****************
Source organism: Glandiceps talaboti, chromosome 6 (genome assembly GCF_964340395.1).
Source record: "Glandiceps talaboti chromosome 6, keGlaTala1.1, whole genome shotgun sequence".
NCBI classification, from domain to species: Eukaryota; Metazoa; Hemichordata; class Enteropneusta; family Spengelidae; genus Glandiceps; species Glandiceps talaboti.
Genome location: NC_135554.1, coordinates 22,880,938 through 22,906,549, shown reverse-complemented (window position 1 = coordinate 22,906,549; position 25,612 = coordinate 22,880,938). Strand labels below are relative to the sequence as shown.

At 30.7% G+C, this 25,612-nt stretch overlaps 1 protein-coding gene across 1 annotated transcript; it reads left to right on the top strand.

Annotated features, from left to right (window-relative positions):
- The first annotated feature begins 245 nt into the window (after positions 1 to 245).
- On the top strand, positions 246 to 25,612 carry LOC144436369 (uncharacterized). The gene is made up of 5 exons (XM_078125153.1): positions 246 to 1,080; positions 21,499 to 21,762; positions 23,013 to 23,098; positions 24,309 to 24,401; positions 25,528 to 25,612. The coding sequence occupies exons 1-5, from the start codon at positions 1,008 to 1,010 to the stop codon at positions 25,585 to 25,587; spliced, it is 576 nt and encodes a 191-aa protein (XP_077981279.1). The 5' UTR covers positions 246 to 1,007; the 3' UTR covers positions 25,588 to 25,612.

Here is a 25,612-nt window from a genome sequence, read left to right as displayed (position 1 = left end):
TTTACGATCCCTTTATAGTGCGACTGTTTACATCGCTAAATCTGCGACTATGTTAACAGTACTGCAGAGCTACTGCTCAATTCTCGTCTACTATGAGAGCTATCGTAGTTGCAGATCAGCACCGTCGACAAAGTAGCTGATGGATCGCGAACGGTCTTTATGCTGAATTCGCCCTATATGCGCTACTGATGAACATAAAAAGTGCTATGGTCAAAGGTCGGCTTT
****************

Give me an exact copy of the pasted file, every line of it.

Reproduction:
Source organism: Glandiceps talaboti, chromosome 6 (genome assembly GCF_964340395.1).
Source record: "Glandiceps talaboti chromosome 6, keGlaTala1.1, whole genome shotgun sequence".
NCBI classification, from domain to species: Eukaryota; Metazoa; Hemichordata; class Enteropneusta; family Spengelidae; genus Glandiceps; species Glandiceps talaboti.
Genome location: NC_135554.1, coordinates 22,880,938 through 22,906,549, shown reverse-complemented (window position 1 = coordinate 22,906,549; position 25,612 = coordinate 22,880,938). Strand labels below are relative to the sequence as shown.

At 30.7% G+C, this 25,612-nt stretch overlaps 1 protein-coding gene across 1 annotated transcript; it reads left to right on the top strand.

Annotated features, from left to right (window-relative positions):
- The first annotated feature begins 245 nt into the window (after positions 1 to 245).
- On the top strand, positions 246 to 25,612 carry LOC144436369 (uncharacterized). The gene is made up of 5 exons (XM_078125153.1): positions 246 to 1,080; positions 21,499 to 21,762; positions 23,013 to 23,098; positions 24,309 to 24,401; positions 25,528 to 25,612. The coding sequence occupies exons 1-5, from the start codon at positions 1,008 to 1,010 to the stop codon at positions 25,585 to 25,587; spliced, it is 576 nt and encodes a 191-aa protein (XP_077981279.1). The 5' UTR covers positions 246 to 1,007; the 3' UTR covers positions 25,588 to 25,612.

Here is a 25,612-nt window from a genome sequence, read left to right as displayed (position 1 = left end):
TTTACGATCCCTTTATAGTGCGACTGTTTACATCGCTAAATCTGCGACTATGTTAACAGTACTGCAGAGCTACTGCTCAATTCTCGTCTACTATGAGAGCTATCGTAGTTGCAGATCAGCACCGTCGACAAAGTAGCTGATGGATCGCGAACGGTCTTTATGCTGAATTCGCCCTATATGCGCTACTGATGAACATAAAAAGTGCTATGGTCAAAGGTCGGCTTT